Pearl Harbor National Wildlife Refuge, Honolulu County, HI; Final Comprehensive Conservation Plan and Finding of No Significant Impact for Environmental Assessment, 71598-71600 [2011-29795]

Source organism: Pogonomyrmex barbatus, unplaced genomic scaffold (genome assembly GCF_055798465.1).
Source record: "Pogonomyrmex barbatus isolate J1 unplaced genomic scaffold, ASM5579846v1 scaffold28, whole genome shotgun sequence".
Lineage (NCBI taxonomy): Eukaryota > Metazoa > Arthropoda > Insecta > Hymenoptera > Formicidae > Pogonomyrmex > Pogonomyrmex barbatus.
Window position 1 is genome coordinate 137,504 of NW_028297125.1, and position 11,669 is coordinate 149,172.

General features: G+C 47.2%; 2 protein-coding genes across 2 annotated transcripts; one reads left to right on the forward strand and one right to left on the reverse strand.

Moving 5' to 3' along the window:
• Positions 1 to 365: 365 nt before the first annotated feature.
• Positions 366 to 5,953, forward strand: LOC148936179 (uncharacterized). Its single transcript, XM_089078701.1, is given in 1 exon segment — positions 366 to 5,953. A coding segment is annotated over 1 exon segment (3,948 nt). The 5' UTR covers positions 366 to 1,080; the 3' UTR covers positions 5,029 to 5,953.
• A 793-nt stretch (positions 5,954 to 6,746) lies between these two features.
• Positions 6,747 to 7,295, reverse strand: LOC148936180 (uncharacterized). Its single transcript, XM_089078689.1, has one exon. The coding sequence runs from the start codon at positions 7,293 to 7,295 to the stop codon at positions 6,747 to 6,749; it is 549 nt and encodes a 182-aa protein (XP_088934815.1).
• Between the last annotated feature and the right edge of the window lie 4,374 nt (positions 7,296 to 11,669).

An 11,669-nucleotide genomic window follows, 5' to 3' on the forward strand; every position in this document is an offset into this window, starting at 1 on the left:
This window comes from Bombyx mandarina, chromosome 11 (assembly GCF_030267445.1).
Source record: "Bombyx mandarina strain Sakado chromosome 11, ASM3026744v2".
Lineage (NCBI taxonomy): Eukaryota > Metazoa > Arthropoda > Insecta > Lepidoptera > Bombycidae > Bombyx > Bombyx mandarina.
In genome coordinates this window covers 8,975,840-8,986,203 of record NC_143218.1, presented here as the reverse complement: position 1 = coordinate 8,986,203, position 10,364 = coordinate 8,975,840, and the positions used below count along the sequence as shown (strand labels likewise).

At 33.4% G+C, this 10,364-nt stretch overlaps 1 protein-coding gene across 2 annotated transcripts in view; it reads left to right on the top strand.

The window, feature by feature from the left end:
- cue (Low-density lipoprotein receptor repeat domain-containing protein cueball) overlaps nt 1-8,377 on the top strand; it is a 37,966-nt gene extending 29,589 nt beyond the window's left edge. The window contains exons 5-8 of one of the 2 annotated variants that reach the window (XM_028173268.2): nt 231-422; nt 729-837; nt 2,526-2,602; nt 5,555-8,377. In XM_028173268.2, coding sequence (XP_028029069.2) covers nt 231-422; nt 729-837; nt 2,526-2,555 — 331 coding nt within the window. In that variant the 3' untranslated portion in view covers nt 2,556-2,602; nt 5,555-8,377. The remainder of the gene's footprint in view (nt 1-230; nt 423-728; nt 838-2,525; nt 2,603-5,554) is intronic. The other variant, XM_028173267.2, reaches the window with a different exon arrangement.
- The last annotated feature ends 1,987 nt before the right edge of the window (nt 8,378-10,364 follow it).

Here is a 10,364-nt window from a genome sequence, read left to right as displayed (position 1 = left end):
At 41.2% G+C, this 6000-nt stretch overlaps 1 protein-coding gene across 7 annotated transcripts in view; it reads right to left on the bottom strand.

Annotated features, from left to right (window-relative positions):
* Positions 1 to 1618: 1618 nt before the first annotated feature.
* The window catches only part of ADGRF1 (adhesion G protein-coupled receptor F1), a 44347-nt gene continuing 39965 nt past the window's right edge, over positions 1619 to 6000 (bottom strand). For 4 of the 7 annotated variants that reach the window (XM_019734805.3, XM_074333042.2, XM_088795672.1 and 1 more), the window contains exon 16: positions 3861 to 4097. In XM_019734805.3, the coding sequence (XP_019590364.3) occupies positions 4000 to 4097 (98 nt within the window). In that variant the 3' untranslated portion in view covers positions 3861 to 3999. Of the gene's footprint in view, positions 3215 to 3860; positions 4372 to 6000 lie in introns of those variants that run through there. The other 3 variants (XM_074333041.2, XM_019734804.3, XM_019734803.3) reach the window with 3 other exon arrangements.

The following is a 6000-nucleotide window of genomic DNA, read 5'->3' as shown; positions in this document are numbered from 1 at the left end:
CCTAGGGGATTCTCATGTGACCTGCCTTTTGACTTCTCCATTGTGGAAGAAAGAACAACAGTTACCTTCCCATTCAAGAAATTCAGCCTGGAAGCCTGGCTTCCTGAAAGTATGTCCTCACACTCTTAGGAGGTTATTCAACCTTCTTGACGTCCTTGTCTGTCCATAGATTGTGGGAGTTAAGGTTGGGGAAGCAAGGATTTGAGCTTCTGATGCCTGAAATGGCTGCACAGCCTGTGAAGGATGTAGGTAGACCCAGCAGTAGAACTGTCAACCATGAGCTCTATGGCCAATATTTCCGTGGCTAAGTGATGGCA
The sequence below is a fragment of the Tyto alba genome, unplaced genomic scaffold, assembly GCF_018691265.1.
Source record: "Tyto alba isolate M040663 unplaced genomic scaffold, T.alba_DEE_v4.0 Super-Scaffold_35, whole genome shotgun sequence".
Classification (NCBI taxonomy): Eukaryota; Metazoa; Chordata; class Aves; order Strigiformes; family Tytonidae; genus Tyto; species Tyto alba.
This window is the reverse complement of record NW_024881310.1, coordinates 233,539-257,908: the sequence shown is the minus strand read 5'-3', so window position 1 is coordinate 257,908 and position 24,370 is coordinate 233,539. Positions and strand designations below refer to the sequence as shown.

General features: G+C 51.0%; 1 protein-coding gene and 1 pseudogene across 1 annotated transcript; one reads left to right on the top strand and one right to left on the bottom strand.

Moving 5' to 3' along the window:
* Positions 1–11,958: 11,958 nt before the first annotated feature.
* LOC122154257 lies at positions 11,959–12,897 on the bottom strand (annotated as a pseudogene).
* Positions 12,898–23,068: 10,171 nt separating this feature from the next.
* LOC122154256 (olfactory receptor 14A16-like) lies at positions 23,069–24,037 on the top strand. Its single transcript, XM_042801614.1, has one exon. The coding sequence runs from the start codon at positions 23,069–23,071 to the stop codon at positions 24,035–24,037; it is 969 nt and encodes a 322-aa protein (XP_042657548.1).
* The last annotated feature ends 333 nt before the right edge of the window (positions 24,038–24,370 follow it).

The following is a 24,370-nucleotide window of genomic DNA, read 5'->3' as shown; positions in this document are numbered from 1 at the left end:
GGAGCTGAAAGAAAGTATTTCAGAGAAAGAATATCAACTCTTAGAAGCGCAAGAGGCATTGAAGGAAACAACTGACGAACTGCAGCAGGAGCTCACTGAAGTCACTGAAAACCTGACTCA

Download as PDF 71598 DEPARTMENT OF THE INTERIOR The FONSI was signed on September 30, 2010. The CCP and FONSI are available now. Implementation of the CCP can begin immediately. Fish and Wildlife Service ADDRESSES: DATES: [FR Doc. 2011–29854 Filed 11–17–11; 8:45 am] BILLING CODE 4310–MR–P [FWS–R1–R–2010–N248; 1265–0000–10137– S3] Pearl Harbor National Wildlife Refuge, Honolulu County, HI; Final Comprehensive Conservation Plan and Finding of No Significant Impact for Environmental Assessment Fish and Wildlife Service, Interior. ACTION: Notice of availability. AGENCY: We, the U.S. Fish and Wildlife Service (Service), announce the availability of the final comprehensive conservation plan (CCP) and a finding of no significant impact (FONSI) for the CCP for Pearl Harbor National Wildlife Refuge (Refuge). The CCP describes how we will manage the Refuge for the next 15 years. mstockstill on DSK4VPTVN1PROD with NOTICES SUMMARY: VerDate Mar<15>2010 17:44 Nov 17, 2011 Jkt 226001 You may view or obtain copies of the Final CCP and FONSI/EA by any of the following methods. You may request a hard copy or CD–ROM. Agency Web site: Download a copy of the document(s) at http://www.fws.gov/ pacific/planning/main/docs/HI-PI/ docsjcpearl.htm. Email: Laura_Beauregard@fws.gov. Include ‘‘Pearl Harbor final CCP’’ in the subject. Mail: O‘ahu National Wildlife Refuge Complex, 66–590 Kamehameha Highway, Room 2C, Hale‘iwa, HI 96712. FOR FURTHER INFORMATION CONTACT: David Ellis, Project Leader, (808) 637– 6330. SUPPLEMENTARY INFORMATION: Introduction With this notice, we finalize the CCP process for the Refuge. We started this process through a notice in the Federal PO 00000 Frm 00089 Fmt 4703 Sfmt 4703 Register (73 FR 72826; December 1, 2008). We released the Draft CCP/EA to the public, announcing and requesting comments in a notice of availability in the Federal Register (75 FR 56130; September 15, 2010). Pearl Harbor Refuge is located on the southern coast of the island of O‘ahu and is comprised of three units, the Honouliuli Unit, Waiawa Unit, and Kalaeloa Unit. The Honouliuli and Waiawa units are wetland units located on the shores of Pearl Harbor. The 37acre Honouliuli Unit and 25-acre Waiawa Unit were established in 1972 to protect and enhance habitat for endangered Hawaiian waterbirds. Habitats found on these units include open water, freshwater marsh, mudflat, grassland, and shrubland. The units provide important breeding, feeding, and resting areas for endangered waterbirds, a variety of migratory waterfowl, shorebirds, and other wetland birds. Neither unit is open to the general public; however, a grade school wetland education program is administered under a special use permit at the Honouliuli Unit. E:\FR\FM\18NON1.SGM 18NON1 EN18NO11.006</GPH> Federal Register / Vol. 76, No. 223 / Friday, November 18, 2011 / Notices Federal Register / Vol. 76, No. 223 / Friday, November 18, 2011 / Notices The 38-acre Kalaeloa Unit is a coastal unit on O‘ahu’s southwestern point, and was once part of the Barbers Point Naval Air Station (NAS) within the arid ‘Ewa Plains. When the NAS closed in 2001, the unit was established to protect and enhance habitat for the endangered ‘Ewa hinahina plant. The unit contains the largest remnant stand of ‘Ewa hinahina and a repatriated population of ‘akoko, another endangered plant. We manage the unit’s plant populations by planting native plant species and controlling invasive plants. The unit also contains exposed ancient coral shelf, rocky shoreline, and unique anchialine pool microhabitats. These small brackish/ saltwater pools are found in the raised limestone coral reef, and are connected to the ocean via tiny subterranean cracks and crevices within the coralline substrate. Anchialine pools support unique insects, plants, and animals, including two imperiled species of native shrimp. The Refuge’s volunteer program includes college-level education programs and habitat restoration activities on the unit. The Kalaeloa Unit is closed to the general public. We announce our decision and the availability of the FONSI for the final CCP for the Refuge in accordance with National Environmental Policy Act (NEPA) (40 CFR 1506.6(b)) requirements. We completed a thorough analysis of impacts on the human environment, which we included in the Draft CCP/EA. The CCP will guide us in managing and administering the Refuge for the next 15 years. Alternative B, as we described in the final CCP, is the foundation for the CCP. mstockstill on DSK4VPTVN1PROD with NOTICES Background The National Wildlife Refuge System Administration Act of 1966 (16 U.S.C. 668dd–668ee) (Refuge Administration Act), as amended by the National Wildlife Refuge System Improvement Act of 1997, and the Alaska National Interest Lands Conservation Act of 1980 (94 Stat. 2371; ANILCA) require us to develop a CCP for every refuge. The purpose for developing a CCP is to provide refuge managers with a 15-year plan for achieving refuge purposes and contributing toward the mission of the National Wildlife Refuge System, consistent with sound principles of fish and wildlife management, conservation, legal mandates, and our policies. We will review and update the CCP at least every 15 years in accordance with the Administration Act and ANILCA. VerDate Mar<15>2010 17:44 Nov 17, 2011 Jkt 226001 CCP Alternatives, Including Selected Alternative We identified several issues in our Draft CCP/EA. To address the issues, we developed and evaluated two alternatives, a brief summary of each one follows. Alternative A is the no-action alternative. Under Alternative A, we would continue current management activities. On the wetlands of the Honouliuli and Waiawa units, we would continue to control predators and manage and protect habitat for endangered Hawaiian waterbirds, as part of the Statewide effort to implement the Hawaiian Waterbird Recovery Plan. Control of invasive plant species would be modest, and intensive predator control would continue. On the Kalaeloa Unit, we would continue to restore and manage endangered plants and control invasive plants at the current level. Protection would continue for 14 existing anchialine pools on the Kalaeloa Unit, but no additional pools would be protected. We would continue to cooperate with the Bishop Museum to catalog avian and other fossil remains from the pools. Under both alternatives entry into the fenced portions of the Refuge units would continue by special use permit. The Betty Bliss Memorial Overlook would be constructed outside of the Honouliuli Unit’s fence, to provide new year-round interpretation, wildlife viewing, and photography opportunities. The coastal foot trail outside of the Kalaeloa Unit’s fence would remain open to the public for shoreline fishing. Both alternatives would protect threatened and endangered species and cultural resources. Under Alternative B, the selected alternative, we would focus management efforts at the Kalaeloa Unit on increasing the restoration of native and rare coralline plain habitat. We would increase the existing 25-acre restoration area to 37 acres. Controlling and reducing invasive plants, and establishing native plants would be emphasized. We would protect 14 existing anchialine pools, identify additional pool sites for potential restoration, and continue with translocation of endangered Hawaiian damselflies (pinapinao) to suitable habitat in the anchialine pools. We would develop a foot trail system for guided tours. We would expand volunteer, research, and environmental education opportunities, including working with partners such as the Bishop Museum and the Smithsonian PO 00000 Frm 00090 Fmt 4703 Sfmt 4703 71599 Institution to pursue an in-depth paleontological study of the entire unit. On the Honouliuli and Waiawa units, under Alternative B, we would increase wetland management to improve the units’ overall capacity to support endangered waterbirds. Water level and vegetation management and invasive species control, including predator control, would be improved as part of the Statewide effort to implement the Hawaiian Waterbird Recovery Plan. On the Honouliuli Unit we would remove exotic mangrove on 5 acres to improve and maintain intertidal mudflat habitat. We would also determine the feasibility of installing a predator-proof fence. At the Waiawa Unit we would work with partners and neighbors to determine the feasibility of developing an additional overlook. Comments We solicited comments on the Draft CCP/EA from August 16, 2010, to September 15, 2010. We received 2 comment letters on the Draft CCP/EA during the review period. We incorporated these comments into the CCP when possible, and we responded to the comments in an appendix to the CCP. Selected Alternative After considering the comments we received, we selected Alternative B for implementation. Under the selected alternative we will: • Increase rare coralline plain habitat restoration at the Kalaeloa Unit. • Control and reduce invasive plants and establish native plants. • Develop a foot trail system for guided tours. • Protect 14 existing anchialine pools, identify additional pool sites for potential restoration, and continue translocating endangered Hawaiian damselflies (pinapinao) to suitable habitat in the anchialine pools. • Expand volunteer, research, and environmental education opportunities, including working with partners. • Increase our level of wetland management on the Honouliuli and Waiawa units to improve the units’ overall capacity to support endangered waterbirds. • Improve water level and vegetation management, and invasive species control, including predator control, as part of the Statewide effort to implement the Hawaiian Waterbird Recovery Plan. • Remove exotic mangrove on 5 acres of the Honouliuli Unit to improve and maintain intertidal mudflat habitat. • Determine the feasibility of installing a predator-proof fence. E:\FR\FM\18NON1.SGM 18NON1 71600 Federal Register / Vol. 76, No. 223 / Friday, November 18, 2011 / Notices • Work with partners and neighbors on the Waiawa Unit to determine the feasibility of developing an additional overlook. Public Availability of Documents In addition to the methods in you can view or obtain documents on our Web site at http:// www.fws.gov/pearlharbor/ planning.html, and at the following libraries during regular library hours: Hawai‘i State Library, 478 S. King St., Honolulu, HI 96813, telephone number (808) 586–3500; and Pearl City Public Library, 1138 Waimano Home Road, Pearl City, HI 96782, telephone number (808) 453–6566. ADDRESSES, Dated: November 4, 2011. Robyn Thorson, Regional Director, Region 1, Portland, Oregon. [FR Doc. 2011–29795 Filed 11–17–11; 8:45 am] BILLING CODE 4310–55–P DEPARTMENT OF THE INTERIOR Bureau of Indian Affairs Renewal of Agency Information Collection for Class III Tribal-State Gaming Compact Process; Request for Comments Bureau of Indian Affairs, Interior. ACTION: Notice of submission to OMB. AGENCY: In compliance with the Paperwork Reduction Act of 1995, the Bureau of Indian Affairs (BIA) is submitting to the Office of Management and Budget (OMB) a request for renewal for the collection of information for the Class III Tribal State Gaming Compact Process. The information collection is currently authorized by OMB Control Number 1076–0172, which expires November 30, 2011. DATES: Interested persons are invited to submit comments on or before December 19, 2011. ADDRESSES: You may submit comments on the information collection to the Desk Officer for the Department of the Interior at the Office of Management and Budget, by facsimile to (202) 395–5806 or you may send an email to: OIRA_DOCKET@omb.eop.gov. Please send a copy of your comments to Paula L. Hart, Director, Office of Indian Gaming, 1849 C Street NW., MS 3657, Washington, DC 20240, Fax No. (202) 273–3153. FOR FURTHER INFORMATION CONTACT: Paula L. Hart at (202) 219–4066. SUPPLEMENTARY INFORMATION: mstockstill on DSK4VPTVN1PROD with NOTICES SUMMARY: VerDate Mar<15>2010 17:44 Nov 17, 2011 Jkt 226001 I. Abstract The BIA is seeking renewal of the approval for the information collection conducted under 25 CFR 293, Class III Tribal State Gaming Compact Process and the Indian Gaming Regulatory Act (IGRA), 25 U.S.C. 2710(d)(8)(A), (B) and (C), which authorizes the Secretary to approve, disapprove or ‘‘consider approved’’ (i.e., deem approved) a tribal state gaming compact or compact amendment and publish notice of that approval or considered approval in the Federal Register. II. Request for Comments BIA requests that you send your comments on this collection to the location listed in the ADDRESSES section. Your comments should address: (a) The necessity of the information collection for the proper performance of the agencies, including whether the information will have practical utility; (b) the accuracy of our estimate of the burden (hours and cost) of the collection of information, including the validity of the methodology and assumptions used; (c) ways we could enhance the quality, utility and clarity of the information to be collected; and (d) ways we could minimize the burden of the collection of the information on the respondents, such as through the use of automated collection techniques or other forms of information technology. Please note that an agency may not sponsor or conduct, and an individual need not respond to, a collection of information unless it has a valid OMB Control Number. It is our policy to make all comments available to the public for review at the location listed in the ADDRESSES section during the hours of 9 a.m.–5 p.m., Eastern Time, Monday through Friday except for legal holidays. Before including your address, phone number, email address or other personally identifiable information, be advised that your entire comment—including your personally identifiable information— may be made public at any time. While you may request that we withhold your personally identifiable information, we cannot guarantee that we will be able to do so. OMB Control Number: 1076–0172. Title: Class III Tribal State Gaming Compact Process, 25 CFR part 293. Brief Description of Collection: The information collected includes tribal state compacts or compact amendments entered into by Indian tribes and State governments. The Secretary of the Interior reviews this information and Frm 00091 Dated: November 10, 2011. Alvin Foster, Assistant Director for Information Resources. [FR Doc. 2011–29875 Filed 11–17–11; 8:45 am] BILLING CODE 4310–02–P DEPARTMENT OF THE INTERIOR Bureau of Indian Affairs Renewal of Agency Information Collection for Reindeer in Alaska; Request for Comments Bureau of Indian Affairs, Interior. ACTION: Notice of request for comments. AGENCY: In compliance with the Paperwork Reduction Act of 1995, the Bureau of Indian Affairs (BIA) is seeking comments on renewal of Office of Management and Budget (OMB) approval for the collection of information for Reindeer in Alaska. The information collection is currently authorized by OMB Control Number 1076–0047, which expires March 30, 2012. SUMMARY: Interested persons are invited to submit comments on or before January 17, 2012. ADDRESSES: You may submit comments on the information collection to Keith Kahklen, Natural Resources Manager, Bureau of Indian Affairs, P.O. Box 25520 [3rd Floor Federal Building], Juneau, Alaska 99802–5520; Email Keith.Kahklen@bia.gov; Telephone (907) 586–7618 and Facsimile (907) 586– 7120. DATES: FOR FURTHER INFORMATION CONTACT: Keith Kahklen, (907) 586–7618. SUPPLEMENTARY INFORMATION: III. Data PO 00000 may approve, disapprove or considered the compact approved. Type: Extension without change of a currently approved collection. Respondents: Indian tribes and State governments. Number of Respondents: 32 per year, on average. Frequency of Response: Once. Estimated Time per Response: 360 hours. Estimated Total Annual Burden: 11,520 hours. Fmt 4703 Sfmt 4703 I. Abstract The BIA is seeking renewal of the approval for the information collection conducted under 25 CFR part 243, Reindeer in Alaska, which is used to monitor and regulate the possession and use of Alaskan reindeer by non-Natives in Alaska. The information to be provided includes an applicant’s name E:\FR\FM\18NON1.SGM 18NON1